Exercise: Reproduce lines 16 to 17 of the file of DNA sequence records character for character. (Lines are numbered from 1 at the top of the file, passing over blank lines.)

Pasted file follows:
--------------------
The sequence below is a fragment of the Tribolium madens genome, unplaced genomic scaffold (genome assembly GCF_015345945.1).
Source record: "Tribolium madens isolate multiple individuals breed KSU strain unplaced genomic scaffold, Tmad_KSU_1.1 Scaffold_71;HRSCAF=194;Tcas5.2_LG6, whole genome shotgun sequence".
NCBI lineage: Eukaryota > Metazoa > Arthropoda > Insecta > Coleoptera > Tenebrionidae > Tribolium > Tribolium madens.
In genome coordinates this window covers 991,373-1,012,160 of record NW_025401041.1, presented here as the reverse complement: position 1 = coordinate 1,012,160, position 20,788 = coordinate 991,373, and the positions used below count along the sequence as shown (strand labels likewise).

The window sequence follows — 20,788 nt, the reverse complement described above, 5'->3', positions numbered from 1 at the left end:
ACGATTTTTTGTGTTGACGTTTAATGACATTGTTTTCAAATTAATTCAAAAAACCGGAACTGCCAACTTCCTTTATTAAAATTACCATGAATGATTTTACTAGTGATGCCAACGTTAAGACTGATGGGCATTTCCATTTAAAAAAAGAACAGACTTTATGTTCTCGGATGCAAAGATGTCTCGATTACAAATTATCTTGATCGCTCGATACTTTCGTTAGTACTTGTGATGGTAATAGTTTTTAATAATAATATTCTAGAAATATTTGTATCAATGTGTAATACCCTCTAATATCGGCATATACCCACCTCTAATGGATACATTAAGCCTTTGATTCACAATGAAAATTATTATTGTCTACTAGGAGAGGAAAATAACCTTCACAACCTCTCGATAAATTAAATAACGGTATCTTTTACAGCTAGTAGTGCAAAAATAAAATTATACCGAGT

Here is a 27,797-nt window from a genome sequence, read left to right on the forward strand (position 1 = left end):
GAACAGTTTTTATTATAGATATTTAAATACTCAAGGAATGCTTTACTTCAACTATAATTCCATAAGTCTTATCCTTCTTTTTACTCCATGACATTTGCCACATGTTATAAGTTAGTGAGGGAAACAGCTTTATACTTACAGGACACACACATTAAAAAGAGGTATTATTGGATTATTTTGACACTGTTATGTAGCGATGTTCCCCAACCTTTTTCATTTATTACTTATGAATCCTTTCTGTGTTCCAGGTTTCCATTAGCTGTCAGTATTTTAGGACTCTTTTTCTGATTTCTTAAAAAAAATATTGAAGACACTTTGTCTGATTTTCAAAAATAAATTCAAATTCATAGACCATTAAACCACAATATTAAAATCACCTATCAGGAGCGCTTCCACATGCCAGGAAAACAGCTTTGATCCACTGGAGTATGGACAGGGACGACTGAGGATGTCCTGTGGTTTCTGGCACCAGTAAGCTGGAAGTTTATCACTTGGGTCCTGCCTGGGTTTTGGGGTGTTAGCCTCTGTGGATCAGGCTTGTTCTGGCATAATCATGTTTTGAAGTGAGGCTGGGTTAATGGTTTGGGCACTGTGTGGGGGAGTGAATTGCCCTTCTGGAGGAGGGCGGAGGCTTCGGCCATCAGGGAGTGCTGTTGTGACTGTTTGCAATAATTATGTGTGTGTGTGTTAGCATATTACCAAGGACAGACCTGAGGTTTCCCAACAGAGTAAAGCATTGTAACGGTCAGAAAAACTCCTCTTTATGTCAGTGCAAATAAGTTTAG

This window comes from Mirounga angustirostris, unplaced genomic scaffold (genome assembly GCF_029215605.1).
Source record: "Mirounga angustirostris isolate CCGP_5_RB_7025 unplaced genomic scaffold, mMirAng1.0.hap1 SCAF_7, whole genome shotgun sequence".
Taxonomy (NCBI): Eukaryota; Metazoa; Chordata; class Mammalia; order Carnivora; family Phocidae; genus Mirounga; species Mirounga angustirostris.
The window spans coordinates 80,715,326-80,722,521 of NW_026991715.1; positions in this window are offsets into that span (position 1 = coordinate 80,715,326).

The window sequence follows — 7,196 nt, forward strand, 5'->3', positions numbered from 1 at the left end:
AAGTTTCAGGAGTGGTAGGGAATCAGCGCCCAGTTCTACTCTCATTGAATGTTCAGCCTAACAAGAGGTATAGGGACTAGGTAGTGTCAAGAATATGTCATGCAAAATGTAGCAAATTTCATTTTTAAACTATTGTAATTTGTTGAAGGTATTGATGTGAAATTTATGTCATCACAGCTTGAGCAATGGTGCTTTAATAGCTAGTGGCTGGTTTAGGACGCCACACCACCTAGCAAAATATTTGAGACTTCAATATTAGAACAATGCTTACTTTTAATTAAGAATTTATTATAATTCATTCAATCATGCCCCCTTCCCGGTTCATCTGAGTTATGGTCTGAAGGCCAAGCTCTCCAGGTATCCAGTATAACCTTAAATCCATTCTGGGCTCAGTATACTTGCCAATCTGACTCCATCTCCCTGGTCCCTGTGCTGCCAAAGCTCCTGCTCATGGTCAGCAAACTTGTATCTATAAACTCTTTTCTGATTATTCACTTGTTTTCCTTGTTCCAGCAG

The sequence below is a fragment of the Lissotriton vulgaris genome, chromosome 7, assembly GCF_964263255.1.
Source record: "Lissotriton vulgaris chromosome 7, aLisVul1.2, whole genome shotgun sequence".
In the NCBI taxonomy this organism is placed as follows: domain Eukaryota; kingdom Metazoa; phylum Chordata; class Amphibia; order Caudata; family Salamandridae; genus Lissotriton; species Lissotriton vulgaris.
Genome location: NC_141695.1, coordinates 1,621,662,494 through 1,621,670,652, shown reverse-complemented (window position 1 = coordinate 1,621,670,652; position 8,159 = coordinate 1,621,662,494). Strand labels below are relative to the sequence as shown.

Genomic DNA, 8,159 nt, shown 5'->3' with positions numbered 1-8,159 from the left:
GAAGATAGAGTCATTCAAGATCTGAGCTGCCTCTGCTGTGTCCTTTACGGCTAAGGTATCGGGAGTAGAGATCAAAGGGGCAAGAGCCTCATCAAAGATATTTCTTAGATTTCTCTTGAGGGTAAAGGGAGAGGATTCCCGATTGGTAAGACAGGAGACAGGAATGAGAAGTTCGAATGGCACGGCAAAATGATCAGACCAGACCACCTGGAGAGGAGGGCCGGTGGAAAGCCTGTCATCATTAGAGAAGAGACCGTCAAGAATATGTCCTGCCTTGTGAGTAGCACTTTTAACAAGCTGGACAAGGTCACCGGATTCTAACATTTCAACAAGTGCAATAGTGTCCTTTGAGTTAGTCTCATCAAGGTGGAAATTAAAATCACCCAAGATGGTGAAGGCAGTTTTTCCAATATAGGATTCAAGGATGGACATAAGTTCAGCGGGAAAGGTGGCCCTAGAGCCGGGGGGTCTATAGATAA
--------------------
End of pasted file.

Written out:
Source record: "Lissotriton vulgaris chromosome 7, aLisVul1.2, whole genome shotgun sequence".
In the NCBI taxonomy this organism is placed as follows: domain Eukaryota; kingdom Metazoa; phylum Chordata; class Amphibia; order Caudata; family Salamandridae; genus Lissotriton; species Lissotriton vulgaris.